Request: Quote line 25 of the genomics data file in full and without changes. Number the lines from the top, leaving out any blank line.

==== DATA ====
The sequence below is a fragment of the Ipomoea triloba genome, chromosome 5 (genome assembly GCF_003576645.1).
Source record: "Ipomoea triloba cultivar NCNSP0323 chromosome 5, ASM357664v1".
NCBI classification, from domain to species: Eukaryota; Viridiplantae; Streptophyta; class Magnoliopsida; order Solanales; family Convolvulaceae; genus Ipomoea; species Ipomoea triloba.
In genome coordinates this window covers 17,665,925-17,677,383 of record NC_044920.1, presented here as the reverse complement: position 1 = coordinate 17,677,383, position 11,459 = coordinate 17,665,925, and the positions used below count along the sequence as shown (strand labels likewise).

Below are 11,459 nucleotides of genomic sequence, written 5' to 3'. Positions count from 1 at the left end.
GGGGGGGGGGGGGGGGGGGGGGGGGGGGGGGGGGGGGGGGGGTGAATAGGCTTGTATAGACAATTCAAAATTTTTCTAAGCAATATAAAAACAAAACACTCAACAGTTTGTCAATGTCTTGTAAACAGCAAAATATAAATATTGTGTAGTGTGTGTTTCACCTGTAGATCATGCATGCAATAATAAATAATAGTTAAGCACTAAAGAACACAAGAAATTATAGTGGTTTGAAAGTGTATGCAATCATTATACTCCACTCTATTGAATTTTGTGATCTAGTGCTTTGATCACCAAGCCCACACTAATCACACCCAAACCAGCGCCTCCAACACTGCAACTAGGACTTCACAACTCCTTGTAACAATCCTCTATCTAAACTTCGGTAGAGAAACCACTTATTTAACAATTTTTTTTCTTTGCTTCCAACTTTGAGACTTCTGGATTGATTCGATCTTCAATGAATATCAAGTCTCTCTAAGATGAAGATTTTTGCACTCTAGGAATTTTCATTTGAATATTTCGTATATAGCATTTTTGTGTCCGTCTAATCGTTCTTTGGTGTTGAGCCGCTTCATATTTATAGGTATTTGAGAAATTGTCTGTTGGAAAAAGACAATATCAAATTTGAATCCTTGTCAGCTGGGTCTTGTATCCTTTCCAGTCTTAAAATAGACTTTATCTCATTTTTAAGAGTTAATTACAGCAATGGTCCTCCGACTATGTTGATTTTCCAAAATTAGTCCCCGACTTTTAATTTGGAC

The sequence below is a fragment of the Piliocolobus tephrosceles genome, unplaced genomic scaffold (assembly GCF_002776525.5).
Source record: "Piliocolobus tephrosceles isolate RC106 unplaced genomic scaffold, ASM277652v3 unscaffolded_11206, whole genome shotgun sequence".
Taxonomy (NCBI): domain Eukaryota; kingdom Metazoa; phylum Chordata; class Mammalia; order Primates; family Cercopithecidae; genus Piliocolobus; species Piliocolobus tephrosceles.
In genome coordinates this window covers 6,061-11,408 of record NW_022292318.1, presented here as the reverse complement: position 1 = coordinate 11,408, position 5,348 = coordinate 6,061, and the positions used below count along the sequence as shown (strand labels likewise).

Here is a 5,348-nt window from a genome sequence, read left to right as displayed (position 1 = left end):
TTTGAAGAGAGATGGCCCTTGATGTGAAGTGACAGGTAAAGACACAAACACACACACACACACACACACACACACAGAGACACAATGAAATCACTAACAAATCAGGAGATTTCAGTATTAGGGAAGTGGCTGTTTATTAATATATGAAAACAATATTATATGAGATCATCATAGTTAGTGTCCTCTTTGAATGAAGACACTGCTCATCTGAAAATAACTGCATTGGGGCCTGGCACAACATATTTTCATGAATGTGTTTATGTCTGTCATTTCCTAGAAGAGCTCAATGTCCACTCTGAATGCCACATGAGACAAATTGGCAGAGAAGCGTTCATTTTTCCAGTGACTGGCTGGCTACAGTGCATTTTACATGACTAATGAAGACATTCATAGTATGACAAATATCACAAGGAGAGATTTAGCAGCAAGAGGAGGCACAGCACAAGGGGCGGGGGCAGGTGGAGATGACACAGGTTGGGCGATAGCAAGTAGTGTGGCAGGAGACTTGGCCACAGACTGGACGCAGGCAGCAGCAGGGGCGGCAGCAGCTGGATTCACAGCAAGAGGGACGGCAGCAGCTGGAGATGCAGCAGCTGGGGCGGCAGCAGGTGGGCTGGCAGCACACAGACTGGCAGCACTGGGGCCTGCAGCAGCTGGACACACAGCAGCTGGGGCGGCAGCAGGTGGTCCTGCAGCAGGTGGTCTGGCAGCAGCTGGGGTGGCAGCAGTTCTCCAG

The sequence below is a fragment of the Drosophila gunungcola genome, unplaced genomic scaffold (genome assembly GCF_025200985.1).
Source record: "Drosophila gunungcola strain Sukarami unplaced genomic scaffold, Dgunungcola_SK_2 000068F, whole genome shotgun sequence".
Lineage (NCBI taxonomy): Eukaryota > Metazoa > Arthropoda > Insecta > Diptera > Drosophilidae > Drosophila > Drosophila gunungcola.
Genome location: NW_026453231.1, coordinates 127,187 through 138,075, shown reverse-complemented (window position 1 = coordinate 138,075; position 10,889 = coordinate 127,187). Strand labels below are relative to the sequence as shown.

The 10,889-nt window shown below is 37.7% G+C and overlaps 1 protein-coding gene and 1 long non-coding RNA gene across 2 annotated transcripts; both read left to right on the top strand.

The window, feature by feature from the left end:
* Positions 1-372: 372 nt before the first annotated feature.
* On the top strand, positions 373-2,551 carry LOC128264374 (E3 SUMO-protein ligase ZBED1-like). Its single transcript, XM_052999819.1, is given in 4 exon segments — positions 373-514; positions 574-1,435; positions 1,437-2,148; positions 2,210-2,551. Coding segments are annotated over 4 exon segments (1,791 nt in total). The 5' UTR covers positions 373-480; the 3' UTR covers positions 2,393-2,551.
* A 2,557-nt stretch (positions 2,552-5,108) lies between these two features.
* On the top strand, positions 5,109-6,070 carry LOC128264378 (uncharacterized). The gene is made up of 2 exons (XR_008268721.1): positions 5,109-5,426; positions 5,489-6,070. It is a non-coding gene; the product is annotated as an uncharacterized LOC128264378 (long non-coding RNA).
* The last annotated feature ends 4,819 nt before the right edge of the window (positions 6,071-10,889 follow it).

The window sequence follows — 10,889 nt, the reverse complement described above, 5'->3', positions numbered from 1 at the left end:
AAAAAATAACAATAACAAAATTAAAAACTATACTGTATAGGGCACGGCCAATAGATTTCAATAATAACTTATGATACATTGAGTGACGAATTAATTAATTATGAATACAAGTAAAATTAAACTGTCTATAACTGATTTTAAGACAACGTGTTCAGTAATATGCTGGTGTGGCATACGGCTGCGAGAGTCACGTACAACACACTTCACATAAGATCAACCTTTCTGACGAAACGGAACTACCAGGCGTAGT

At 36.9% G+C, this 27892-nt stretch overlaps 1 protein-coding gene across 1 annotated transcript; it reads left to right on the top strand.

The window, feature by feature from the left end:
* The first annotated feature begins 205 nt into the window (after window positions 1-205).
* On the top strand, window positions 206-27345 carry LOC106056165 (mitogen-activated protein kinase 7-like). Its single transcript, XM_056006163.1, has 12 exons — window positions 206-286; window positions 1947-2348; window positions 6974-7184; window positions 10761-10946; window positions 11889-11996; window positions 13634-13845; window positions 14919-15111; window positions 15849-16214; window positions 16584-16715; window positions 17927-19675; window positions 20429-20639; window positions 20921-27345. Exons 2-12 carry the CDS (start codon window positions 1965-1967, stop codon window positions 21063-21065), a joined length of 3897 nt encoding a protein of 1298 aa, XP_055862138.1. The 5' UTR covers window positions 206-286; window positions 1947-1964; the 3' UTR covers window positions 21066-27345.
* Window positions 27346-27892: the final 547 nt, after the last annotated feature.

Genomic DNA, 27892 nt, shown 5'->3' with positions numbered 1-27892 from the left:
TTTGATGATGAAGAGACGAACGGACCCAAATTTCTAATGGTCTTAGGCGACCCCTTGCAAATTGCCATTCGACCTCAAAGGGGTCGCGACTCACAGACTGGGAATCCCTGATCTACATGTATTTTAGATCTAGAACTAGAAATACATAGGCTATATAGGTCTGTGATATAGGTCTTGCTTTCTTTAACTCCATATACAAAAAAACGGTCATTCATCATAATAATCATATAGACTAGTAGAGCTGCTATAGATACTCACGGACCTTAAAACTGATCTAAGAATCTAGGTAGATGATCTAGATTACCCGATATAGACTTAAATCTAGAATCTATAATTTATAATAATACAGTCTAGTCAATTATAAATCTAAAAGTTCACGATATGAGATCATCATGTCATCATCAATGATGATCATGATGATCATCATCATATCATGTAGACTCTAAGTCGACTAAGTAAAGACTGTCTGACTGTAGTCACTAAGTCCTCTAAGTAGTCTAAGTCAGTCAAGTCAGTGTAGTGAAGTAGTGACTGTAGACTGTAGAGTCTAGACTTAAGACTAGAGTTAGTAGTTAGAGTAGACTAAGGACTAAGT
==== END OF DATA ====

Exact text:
AAAAAATAACAATAACAAAATTAAAAACTATACTGTATAGGGCACGGCCAATAGATTTCAATAATAACTTATGATACATTGAGTGACGAATTAATTAATTATGAATACAAGTAAAATTAAACTGTCTATAACTGATTTTAAGACAACGTGTTCAGTAATATGCTGGTGTGGCATACGGCTGCGAGAGTCACGTACAACACACTTCACATAAGATCAACCTTTCTGACGAAACGGAACTACCAGGCGTAGT